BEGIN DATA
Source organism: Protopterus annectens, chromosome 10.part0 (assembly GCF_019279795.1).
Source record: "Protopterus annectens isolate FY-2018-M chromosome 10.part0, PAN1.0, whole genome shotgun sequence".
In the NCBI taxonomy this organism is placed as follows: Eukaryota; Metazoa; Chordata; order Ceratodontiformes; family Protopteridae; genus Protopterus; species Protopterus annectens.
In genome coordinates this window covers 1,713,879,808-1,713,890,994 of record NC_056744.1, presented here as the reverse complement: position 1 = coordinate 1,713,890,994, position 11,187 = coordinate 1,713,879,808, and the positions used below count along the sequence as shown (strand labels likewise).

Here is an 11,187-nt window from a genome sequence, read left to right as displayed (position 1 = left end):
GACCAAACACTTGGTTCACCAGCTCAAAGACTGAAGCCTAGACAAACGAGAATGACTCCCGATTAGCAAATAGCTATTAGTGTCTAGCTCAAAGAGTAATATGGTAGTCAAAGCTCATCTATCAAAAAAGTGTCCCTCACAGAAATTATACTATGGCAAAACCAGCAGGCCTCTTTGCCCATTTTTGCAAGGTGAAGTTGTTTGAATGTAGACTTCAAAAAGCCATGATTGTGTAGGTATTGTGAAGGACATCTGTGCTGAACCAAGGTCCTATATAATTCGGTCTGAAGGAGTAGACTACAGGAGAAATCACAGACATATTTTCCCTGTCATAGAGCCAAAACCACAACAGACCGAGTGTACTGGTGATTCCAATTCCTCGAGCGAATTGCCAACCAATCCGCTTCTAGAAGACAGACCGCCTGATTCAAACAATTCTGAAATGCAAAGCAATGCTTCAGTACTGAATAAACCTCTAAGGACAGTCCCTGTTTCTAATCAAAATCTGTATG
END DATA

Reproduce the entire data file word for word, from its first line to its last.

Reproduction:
Source organism: Protopterus annectens, chromosome 10.part0 (assembly GCF_019279795.1).
Source record: "Protopterus annectens isolate FY-2018-M chromosome 10.part0, PAN1.0, whole genome shotgun sequence".
In the NCBI taxonomy this organism is placed as follows: Eukaryota; Metazoa; Chordata; order Ceratodontiformes; family Protopteridae; genus Protopterus; species Protopterus annectens.
In genome coordinates this window covers 1,713,879,808-1,713,890,994 of record NC_056744.1, presented here as the reverse complement: position 1 = coordinate 1,713,890,994, position 11,187 = coordinate 1,713,879,808, and the positions used below count along the sequence as shown (strand labels likewise).

Here is an 11,187-nt window from a genome sequence, read left to right as displayed (position 1 = left end):
GACCAAACACTTGGTTCACCAGCTCAAAGACTGAAGCCTAGACAAACGAGAATGACTCCCGATTAGCAAATAGCTATTAGTGTCTAGCTCAAAGAGTAATATGGTAGTCAAAGCTCATCTATCAAAAAAGTGTCCCTCACAGAAATTATACTATGGCAAAACCAGCAGGCCTCTTTGCCCATTTTTGCAAGGTGAAGTTGTTTGAATGTAGACTTCAAAAAGCCATGATTGTGTAGGTATTGTGAAGGACATCTGTGCTGAACCAAGGTCCTATATAATTCGGTCTGAAGGAGTAGACTACAGGAGAAATCACAGACATATTTTCCCTGTCATAGAGCCAAAACCACAACAGACCGAGTGTACTGGTGATTCCAATTCCTCGAGCGAATTGCCAACCAATCCGCTTCTAGAAGACAGACCGCCTGATTCAAACAATTCTGAAATGCAAAGCAATGCTTCAGTACTGAATAAACCTCTAAGGACAGTCCCTGTTTCTAATCAAAATCTGTATG